We realized our error about the time we were going to pan the bread, and we thought… “Ah, what the heck,” and lined the pan with oiled parchment. It worked! It came out, it held up, it rose, thanks to the experimental flaxseed and water blend we used. It was quite exciting to look at something attractive, something that someone might actually want to buy one day, and think, “Hey! We did it!”

Okay, now, so much for being good, I need to go and get a piece.

Happy Baking!

Aran-esque Sweater Project

Thought I’d give you some decent shots of my aran-esque sweater project, as I finally got the film developed. Yes, film. Believe it or not, I get far better shots with 35mm than with digital … but that’s a whole ‘nother blog.

Detail of Honeycomb Stitch, which runs right up the front panel, starting about 10 inches from the hem.
Now, I don’t have any idea if Honeycomb is supposed to be like this? This is the first I’ve ever done it, so it’s a new one to me, but … should you be able to run your fingers up beneath the cables like this?

Horseshoe Cable – not such a great detail shot. There’re two cables, each running alongside the Honeycomb panel, about 4 inches away.

Some details of the back panel. These cables were initially just part of a kind of “sampler” thing I was doing – nothing organized, just playing with stitches.
The back panel is the foundation for the whole sweater, and I’m now working on knitting into the edges – without selvages… which is what gives me this edge…
and this edge. Don’t know where I’m going wrong, nor why things look so odd. I figure it’ll be a “house sweater” in any event, but still. I’d like for it to look good, too!

It’s the Time of the Season for Acorn

Today, the fog lasted until almost eleven. For awhile, the wind was just whipping through my clothes, and I could briefly see the fog of my breath. I was cold enough to wear a sweater, and drank a gallon of hot tea in perfect, gray-fog bliss. Briefly this morning I could pretend that September in California means that there will be cold arriving shortly, a crisp rime of frost on the sidewalk, ruddy hued leaves and sharp winds under cerulean skies.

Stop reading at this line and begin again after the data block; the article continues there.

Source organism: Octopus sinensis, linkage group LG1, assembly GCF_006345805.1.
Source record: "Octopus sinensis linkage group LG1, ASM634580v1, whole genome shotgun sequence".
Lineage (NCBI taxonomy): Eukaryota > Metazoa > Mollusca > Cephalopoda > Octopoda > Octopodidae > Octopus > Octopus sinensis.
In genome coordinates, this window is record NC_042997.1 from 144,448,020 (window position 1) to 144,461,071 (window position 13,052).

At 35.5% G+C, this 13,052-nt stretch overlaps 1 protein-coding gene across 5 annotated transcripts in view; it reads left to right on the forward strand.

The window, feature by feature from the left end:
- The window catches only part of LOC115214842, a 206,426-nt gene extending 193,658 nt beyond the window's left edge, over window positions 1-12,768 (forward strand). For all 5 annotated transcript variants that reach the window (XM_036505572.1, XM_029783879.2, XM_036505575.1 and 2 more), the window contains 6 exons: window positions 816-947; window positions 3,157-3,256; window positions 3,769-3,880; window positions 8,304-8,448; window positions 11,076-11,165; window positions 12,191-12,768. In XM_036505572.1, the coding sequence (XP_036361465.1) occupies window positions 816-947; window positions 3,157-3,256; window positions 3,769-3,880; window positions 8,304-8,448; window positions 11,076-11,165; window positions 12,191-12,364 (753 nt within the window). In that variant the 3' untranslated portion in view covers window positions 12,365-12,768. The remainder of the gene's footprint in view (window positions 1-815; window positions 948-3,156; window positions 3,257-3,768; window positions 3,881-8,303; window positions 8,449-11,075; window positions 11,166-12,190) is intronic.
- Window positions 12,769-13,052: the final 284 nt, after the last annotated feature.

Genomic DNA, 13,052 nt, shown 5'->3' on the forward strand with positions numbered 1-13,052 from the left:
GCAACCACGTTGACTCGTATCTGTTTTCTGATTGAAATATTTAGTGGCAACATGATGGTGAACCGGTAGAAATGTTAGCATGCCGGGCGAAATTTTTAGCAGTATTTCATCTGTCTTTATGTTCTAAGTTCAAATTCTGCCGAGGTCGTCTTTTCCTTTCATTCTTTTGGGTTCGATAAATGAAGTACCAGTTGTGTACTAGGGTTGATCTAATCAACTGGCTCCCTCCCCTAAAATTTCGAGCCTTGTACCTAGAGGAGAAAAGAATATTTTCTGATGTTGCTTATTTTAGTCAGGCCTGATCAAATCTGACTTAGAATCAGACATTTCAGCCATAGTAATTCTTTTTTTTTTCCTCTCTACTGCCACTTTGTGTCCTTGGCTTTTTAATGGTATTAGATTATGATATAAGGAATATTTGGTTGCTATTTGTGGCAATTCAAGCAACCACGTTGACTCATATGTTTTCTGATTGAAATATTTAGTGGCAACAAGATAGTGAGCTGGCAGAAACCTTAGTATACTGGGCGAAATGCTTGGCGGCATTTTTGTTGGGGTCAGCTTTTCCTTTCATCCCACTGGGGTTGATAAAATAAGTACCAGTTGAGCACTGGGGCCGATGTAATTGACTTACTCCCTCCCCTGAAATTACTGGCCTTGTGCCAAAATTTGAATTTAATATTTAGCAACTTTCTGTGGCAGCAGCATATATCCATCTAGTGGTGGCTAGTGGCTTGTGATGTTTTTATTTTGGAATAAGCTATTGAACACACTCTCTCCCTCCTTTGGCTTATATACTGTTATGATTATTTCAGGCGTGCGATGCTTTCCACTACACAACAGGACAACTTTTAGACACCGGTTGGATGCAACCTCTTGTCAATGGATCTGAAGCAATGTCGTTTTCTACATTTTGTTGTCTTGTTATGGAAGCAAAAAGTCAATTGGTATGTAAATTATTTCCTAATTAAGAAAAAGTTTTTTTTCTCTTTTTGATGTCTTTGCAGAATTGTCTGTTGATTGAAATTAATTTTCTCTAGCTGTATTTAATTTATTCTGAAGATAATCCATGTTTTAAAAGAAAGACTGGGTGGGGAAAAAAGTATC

Unfortunately? September in California means maybe an extension on summer’s “short lease.” It gets hot. Hotter, sometimes, than it’s been in August. The leaves don’t start doing anything noteworthy until almost November, and by then, rain is threatening, and you’re feeling rushed. The fine weather lasts so long that the slow transition doesn’t seem to exist here. It’s funny… I’ve lived here my entire life, and I still somehow expect it — a gradual decline into a colder time. However, that’s not going to happen, because it’s just not time for all of that yet.

Still, I can feel it coming. It doesn’t help that the stores have squash out, there are gourds in my garden, Halloween sales start Labor Day Weekend, and the cornfield near the church has scarecrows. It’s a bit crazy-making, trying to resist the lure of cooler nights and dim, foggy mornings. So, I don’t. I am officially beginning autumn today. I’ve started with squash.

Wait. I hate squash.

However, I belive in the power of acorn, and roasted acorn is perfection in being. Next year, I am going to grow a large patch of acorn. Please note that I am now dismissing the word ‘squash’ from my vocabulary. Watery and tasteless, summer squashes don’t have the punch of flavor or …anything, really, to make me want to be bothered with them. I have to add so much to them — basil, shallots — breadcrumbs, perhaps? for them to have any taste. And after all that, they’re really not so much vegetables as they are… uh, I don’t know, the main course? Veggie latkes? At any rate, I have found a friend in acorn, and I so enjoyed it this weekend that I combed through my old recipes today to dredge out a likely spice rub with which to pair it. Now, there are charmoulas, and then there are charmoulas. The ingredients are wildly variant, as seems to be the case with all rubs, but there are some base ingredients that remain the same. One is garlic. The other is cumin. I’d never made a charmoula before, but I’ve tasted them, and figured that one rub was pretty much like another, in the world of rubs. I hoped this would be a winner, since it was veggie specific. This recipe found awhile (a year?) ago in the newspaper, in their Thanksgiving food section, and it meant to highlight vegetarian tastes especially. It includes:

  • Garlic cloves
  • 1 tsp. Paprika
  • 1 tsp. Cayenne
  • 1 tsp. Kosher salt
  • 1 tsp. Ground coriander
  • 1 tsp. Ground cumin
  • 2 Tbsp. brown sugar
  • Schmear of olive oil

Please note the lack of direction for the garlic and the oil — two things I think ought to be left to the tastes of the individual.